Salary provides a reasonable anchor for your financial freedom journey
When I saw the message that my first salary has been credited into my account, I was extremely happy. It was the kind of exceptional and satisfying feeling anyone who just started earning for the first time would have. Getting to this point has been a challenging one for me, with months of interviews, patient, and prayer. I was jumping in joy and planning earnestly how I was going to spend & and manage my fund wisely.
During my job hunting, I came across interesting books on personal finance and I also deemed it fit to follow some personal finance experts on social media. The likes of Arese Ugwu and Nancy Iloh were my muse. They have a way of breaking down everything you need to know about gaining financial freedom. I was determined to imbibe all that I have learned once I start earning.
How I learnt the Hard Way
I completed (NYSC) 2019 and during the course of my service, I was a spendthrift. I spent all my NYSC allowances on irrelevant things without any plan for the future. It got to a point that I plan what I will spend my allowance on before the money comes. I didn’t know the significance of saving. Even when I was posted to a private sector for my primary place of the assignment were, I was paid N15,000, I was still not able to save, the reason being that I have no basic idea of financial literacy. I spent all allowance on irrelevant things which I later regretted.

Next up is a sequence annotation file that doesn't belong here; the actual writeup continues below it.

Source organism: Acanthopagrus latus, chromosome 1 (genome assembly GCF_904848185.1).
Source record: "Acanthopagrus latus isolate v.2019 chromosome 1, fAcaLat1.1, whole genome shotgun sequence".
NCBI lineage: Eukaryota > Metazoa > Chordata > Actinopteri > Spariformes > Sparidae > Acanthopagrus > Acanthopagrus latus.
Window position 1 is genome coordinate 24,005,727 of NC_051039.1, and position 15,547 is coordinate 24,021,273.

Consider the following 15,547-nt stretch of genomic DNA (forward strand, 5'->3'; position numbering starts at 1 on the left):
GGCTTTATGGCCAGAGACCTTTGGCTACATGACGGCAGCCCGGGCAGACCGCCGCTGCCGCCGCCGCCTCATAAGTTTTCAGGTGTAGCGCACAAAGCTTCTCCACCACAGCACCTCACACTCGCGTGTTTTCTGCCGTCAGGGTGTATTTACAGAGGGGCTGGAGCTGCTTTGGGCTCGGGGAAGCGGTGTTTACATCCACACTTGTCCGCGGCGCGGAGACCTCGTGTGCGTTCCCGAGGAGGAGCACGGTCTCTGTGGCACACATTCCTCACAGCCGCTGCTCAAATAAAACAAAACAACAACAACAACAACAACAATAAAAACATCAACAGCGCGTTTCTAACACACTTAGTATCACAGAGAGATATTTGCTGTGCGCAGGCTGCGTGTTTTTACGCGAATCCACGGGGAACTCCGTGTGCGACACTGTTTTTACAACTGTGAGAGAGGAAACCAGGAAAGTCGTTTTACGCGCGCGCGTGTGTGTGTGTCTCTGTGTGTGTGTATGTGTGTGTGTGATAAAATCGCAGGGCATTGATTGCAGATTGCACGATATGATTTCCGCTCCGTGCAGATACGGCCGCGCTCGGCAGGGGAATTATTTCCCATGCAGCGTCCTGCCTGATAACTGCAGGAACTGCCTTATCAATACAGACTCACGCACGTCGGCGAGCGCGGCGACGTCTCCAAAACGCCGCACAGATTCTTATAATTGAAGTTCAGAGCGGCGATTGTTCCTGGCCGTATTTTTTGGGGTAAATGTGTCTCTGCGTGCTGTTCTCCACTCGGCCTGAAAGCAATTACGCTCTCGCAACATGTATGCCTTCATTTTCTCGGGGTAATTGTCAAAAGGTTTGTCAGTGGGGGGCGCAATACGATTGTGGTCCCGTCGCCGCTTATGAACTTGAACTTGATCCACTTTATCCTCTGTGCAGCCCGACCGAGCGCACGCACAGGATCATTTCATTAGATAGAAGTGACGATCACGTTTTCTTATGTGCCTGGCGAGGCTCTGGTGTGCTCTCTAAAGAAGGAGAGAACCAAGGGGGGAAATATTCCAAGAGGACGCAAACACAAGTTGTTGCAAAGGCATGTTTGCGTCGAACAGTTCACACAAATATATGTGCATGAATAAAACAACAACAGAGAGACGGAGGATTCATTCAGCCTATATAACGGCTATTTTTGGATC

Some of my friends during the course of our service was able to save up 100-150 thousand naira. Some said they invested the money while others were able to start a small-scale business immediately we ended our service. I was really perplexed and ashamed when they told me their stories.
After that experience, I was forced to learn, unlearn, relearn. I told myself that I am going to take charge of my finances if I am opportune to get a job after my service. However, after a series of interviews, I was hired by a financial institution. I told myself that instead of making impulsive decisions and doing things that provide monetary satisfactions, I was going to strategise on how to make this new beginning worthwhile.